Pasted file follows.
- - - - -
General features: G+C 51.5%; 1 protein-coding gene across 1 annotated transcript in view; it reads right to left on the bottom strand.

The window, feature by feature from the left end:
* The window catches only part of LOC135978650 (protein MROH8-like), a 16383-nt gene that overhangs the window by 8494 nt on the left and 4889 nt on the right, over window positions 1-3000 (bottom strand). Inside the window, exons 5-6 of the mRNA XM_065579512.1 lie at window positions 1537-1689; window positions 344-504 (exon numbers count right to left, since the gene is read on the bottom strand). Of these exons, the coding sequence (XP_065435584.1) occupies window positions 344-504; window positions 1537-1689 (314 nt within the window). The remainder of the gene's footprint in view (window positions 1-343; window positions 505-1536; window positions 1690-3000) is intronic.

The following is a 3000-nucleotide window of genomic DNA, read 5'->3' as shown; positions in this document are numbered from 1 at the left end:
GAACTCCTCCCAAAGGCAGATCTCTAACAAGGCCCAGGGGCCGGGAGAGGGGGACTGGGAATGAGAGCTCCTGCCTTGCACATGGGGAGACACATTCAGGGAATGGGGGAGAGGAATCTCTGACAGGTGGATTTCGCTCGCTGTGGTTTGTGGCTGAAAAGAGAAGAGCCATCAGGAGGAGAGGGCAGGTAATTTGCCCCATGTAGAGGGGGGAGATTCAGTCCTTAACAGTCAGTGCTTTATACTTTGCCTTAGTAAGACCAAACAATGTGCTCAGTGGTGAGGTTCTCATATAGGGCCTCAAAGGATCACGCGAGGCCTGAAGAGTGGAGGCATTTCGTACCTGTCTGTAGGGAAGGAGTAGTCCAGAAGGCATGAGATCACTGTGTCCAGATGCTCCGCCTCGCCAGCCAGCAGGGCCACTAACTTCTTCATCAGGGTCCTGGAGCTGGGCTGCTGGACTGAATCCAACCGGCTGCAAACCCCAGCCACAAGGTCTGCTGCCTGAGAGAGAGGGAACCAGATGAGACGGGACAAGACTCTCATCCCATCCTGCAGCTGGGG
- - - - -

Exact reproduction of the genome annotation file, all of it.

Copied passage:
General features: G+C 51.5%; 1 protein-coding gene across 1 annotated transcript in view; it reads right to left on the bottom strand.

The window, feature by feature from the left end:
* The window catches only part of LOC135978650 (protein MROH8-like), a 16383-nt gene that overhangs the window by 8494 nt on the left and 4889 nt on the right, over window positions 1-3000 (bottom strand). Inside the window, exons 5-6 of the mRNA XM_065579512.1 lie at window positions 1537-1689; window positions 344-504 (exon numbers count right to left, since the gene is read on the bottom strand). Of these exons, the coding sequence (XP_065435584.1) occupies window positions 344-504; window positions 1537-1689 (314 nt within the window). The remainder of the gene's footprint in view (window positions 1-343; window positions 505-1536; window positions 1690-3000) is intronic.

The following is a 3000-nucleotide window of genomic DNA, read 5'->3' as shown; positions in this document are numbered from 1 at the left end:
GAACTCCTCCCAAAGGCAGATCTCTAACAAGGCCCAGGGGCCGGGAGAGGGGGACTGGGAATGAGAGCTCCTGCCTTGCACATGGGGAGACACATTCAGGGAATGGGGGAGAGGAATCTCTGACAGGTGGATTTCGCTCGCTGTGGTTTGTGGCTGAAAAGAGAAGAGCCATCAGGAGGAGAGGGCAGGTAATTTGCCCCATGTAGAGGGGGGAGATTCAGTCCTTAACAGTCAGTGCTTTATACTTTGCCTTAGTAAGACCAAACAATGTGCTCAGTGGTGAGGTTCTCATATAGGGCCTCAAAGGATCACGCGAGGCCTGAAGAGTGGAGGCATTTCGTACCTGTCTGTAGGGAAGGAGTAGTCCAGAAGGCATGAGATCACTGTGTCCAGATGCTCCGCCTCGCCAGCCAGCAGGGCCACTAACTTCTTCATCAGGGTCCTGGAGCTGGGCTGCTGGACTGAATCCAACCGGCTGCAAACCCCAGCCACAAGGTCTGCTGCCTGAGAGAGAGGGAACCAGATGAGACGGGACAAGACTCTCATCCCATCCTGCAGCTGGGG